Aaron Sorkin says he’s taking a new approach to his health after he suffered a stroke in November.
The “West Wing” and “The Social Network” writer told the New York Times in a story published Wednesday about his upcoming Broadway production of “Camelot” and how he suffered a stroke “in the middle of the night” last year.
“There was a minute when I was concerned that I was never going to be able to write again,” he said.
After noticing he “was crashing into walls and corners” at his home and spilling the orange juice he was carrying to his office, Sorkin, 61, called his doctor, who said he had suffered a stroke.
“You’re supposed to be dead,” Sorkin told the NYT.
A month after the stroke, the “Being the Ricardos” writer was slurring his words, had difficulty typing and was discouraged from traveling by air. He said the stroke symptoms have since improved but that he “still can’t really taste food.”
“Mostly it was a loud wake-up call,” he said. “I thought I was one of those people who could eat whatever he wanted, smoke as much as he wanted, and it’s not going to affect me. Boy, was I wrong.”
Since then, the Emmy-winning scribe said, he’s made adjustments to his lifestyle. The New York Times wrote that Sorkin, once a heavy smoker who saw the habit as part of the writing process, quit cigarettes after the health scare. He also “cleaned up” his eating habits, began working out regularly and started taking medication.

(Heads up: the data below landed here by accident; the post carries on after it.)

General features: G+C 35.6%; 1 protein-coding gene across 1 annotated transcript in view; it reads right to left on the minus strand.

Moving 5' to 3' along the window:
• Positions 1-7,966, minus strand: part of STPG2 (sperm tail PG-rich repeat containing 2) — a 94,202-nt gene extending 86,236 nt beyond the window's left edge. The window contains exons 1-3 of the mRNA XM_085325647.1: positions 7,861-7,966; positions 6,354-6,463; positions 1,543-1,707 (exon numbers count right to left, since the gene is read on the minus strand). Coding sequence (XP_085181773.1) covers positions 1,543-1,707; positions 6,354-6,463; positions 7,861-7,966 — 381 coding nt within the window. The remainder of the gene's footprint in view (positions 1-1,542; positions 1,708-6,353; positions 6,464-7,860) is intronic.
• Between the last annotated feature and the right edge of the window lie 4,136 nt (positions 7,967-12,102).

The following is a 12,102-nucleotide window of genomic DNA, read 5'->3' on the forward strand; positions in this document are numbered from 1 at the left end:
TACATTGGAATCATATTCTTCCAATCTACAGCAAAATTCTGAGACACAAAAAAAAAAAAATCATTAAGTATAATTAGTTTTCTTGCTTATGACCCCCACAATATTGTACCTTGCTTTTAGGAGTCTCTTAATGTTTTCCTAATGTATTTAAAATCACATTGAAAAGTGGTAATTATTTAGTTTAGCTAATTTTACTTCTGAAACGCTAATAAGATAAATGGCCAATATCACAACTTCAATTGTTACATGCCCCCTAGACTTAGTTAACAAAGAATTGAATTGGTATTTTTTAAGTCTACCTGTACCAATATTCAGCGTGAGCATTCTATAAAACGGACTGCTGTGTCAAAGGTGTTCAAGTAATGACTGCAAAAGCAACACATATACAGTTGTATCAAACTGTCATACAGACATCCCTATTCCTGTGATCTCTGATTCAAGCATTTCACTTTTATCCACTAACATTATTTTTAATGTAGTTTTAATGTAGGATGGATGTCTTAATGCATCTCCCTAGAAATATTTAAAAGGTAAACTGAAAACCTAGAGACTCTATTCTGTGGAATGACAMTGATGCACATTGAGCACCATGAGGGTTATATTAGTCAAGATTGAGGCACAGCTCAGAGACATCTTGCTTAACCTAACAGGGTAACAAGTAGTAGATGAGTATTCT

“You can hear the pills rattling around in me,” he said.
Sorkin kept his stroke private until Wednesday’s story, telling the NYT that sharing his experience publicly may have an impact beyond his own life.
“If it’ll get one person to stop smoking, then it’ll be helpful,” he said.
Sorkin’s revelation comes as he returns to Broadway with his take on “Camelot,” which stars Andrew Burnap, Jordan Donica and Phillipa Soo. His previous Broadway endeavors are productions of “A Few Good Men,” “The Farnsworth Invention” and “To Kill a Mockingbird.”
In the interview, Sorkin said he wants to make one thing about his stroke “very clear.”
“I’m fine,” he said. “I wouldn’t want anyone to think I can’t work. I’m fine.”
Source: LA Times